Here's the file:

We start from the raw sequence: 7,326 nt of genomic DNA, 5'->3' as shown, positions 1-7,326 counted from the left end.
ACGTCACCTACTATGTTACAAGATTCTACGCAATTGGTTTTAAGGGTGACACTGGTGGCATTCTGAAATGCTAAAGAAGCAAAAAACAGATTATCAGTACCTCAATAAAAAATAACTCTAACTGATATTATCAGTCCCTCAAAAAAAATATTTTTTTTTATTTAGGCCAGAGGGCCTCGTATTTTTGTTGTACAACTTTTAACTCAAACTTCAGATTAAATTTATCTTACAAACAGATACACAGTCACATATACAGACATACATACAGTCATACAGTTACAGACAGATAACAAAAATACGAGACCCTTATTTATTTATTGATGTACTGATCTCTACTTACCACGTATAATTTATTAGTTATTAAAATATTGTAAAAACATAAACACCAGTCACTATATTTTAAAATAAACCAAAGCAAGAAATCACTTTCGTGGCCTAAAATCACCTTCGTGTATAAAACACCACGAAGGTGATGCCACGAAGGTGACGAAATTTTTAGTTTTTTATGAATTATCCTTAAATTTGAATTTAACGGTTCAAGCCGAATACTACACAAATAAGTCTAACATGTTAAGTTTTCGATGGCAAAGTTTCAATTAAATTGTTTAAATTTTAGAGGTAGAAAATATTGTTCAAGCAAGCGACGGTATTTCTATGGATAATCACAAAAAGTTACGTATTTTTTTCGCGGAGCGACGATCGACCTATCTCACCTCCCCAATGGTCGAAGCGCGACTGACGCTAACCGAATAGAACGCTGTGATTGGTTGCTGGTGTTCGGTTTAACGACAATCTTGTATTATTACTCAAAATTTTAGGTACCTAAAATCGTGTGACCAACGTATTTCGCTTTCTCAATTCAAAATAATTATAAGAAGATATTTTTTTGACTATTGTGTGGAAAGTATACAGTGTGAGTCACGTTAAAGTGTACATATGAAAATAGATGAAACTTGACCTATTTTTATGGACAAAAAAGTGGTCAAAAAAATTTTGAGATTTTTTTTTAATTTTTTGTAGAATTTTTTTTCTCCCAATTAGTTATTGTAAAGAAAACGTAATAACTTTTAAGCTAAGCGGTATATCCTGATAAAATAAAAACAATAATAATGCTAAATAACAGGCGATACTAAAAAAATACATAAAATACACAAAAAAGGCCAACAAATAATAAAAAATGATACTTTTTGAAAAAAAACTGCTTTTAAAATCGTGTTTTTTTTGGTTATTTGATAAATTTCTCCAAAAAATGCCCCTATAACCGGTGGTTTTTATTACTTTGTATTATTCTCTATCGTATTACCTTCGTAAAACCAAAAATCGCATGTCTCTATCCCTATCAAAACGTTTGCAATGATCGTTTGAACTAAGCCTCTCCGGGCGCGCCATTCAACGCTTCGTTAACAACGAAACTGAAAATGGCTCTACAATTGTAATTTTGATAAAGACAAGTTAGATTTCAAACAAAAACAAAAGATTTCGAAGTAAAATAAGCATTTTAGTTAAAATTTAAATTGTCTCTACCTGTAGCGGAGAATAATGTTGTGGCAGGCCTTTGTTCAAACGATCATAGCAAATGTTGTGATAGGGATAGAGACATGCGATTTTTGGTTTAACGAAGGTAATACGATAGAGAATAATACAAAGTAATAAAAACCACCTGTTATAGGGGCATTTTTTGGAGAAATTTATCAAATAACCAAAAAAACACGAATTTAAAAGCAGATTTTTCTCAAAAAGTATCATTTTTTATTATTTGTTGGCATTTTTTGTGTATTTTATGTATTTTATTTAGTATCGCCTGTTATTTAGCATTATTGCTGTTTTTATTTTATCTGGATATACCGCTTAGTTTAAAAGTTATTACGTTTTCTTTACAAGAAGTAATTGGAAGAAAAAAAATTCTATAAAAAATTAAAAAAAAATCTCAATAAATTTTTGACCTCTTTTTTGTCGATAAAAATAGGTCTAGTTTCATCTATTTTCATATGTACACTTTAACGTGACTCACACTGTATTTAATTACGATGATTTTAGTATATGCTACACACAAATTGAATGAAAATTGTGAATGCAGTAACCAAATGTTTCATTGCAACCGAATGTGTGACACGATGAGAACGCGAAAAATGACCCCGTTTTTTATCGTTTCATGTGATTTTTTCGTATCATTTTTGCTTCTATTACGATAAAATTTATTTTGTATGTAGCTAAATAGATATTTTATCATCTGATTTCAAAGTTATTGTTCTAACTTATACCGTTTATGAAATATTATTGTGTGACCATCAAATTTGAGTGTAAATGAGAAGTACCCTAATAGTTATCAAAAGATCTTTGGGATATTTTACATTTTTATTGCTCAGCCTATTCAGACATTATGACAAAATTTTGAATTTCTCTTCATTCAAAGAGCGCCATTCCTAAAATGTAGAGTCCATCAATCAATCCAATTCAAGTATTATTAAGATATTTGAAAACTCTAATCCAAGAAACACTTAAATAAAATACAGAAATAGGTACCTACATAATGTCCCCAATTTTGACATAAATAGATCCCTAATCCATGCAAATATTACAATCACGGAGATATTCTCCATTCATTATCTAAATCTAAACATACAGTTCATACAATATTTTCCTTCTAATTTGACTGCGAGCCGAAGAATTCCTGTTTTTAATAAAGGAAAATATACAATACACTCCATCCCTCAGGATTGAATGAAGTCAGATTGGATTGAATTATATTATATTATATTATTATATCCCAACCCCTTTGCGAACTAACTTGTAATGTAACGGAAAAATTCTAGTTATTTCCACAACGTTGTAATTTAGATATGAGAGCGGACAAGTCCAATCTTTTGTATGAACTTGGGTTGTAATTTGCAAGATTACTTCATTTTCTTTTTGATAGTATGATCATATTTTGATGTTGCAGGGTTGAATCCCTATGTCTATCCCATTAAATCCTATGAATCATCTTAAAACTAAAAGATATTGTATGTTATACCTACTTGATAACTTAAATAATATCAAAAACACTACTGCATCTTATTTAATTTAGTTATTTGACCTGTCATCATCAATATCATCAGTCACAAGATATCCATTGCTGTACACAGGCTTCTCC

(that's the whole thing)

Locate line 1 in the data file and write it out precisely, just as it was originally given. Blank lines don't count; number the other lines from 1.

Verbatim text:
We start from the raw sequence: 7,326 nt of genomic DNA, 5'->3' as shown, positions 1-7,326 counted from the left end.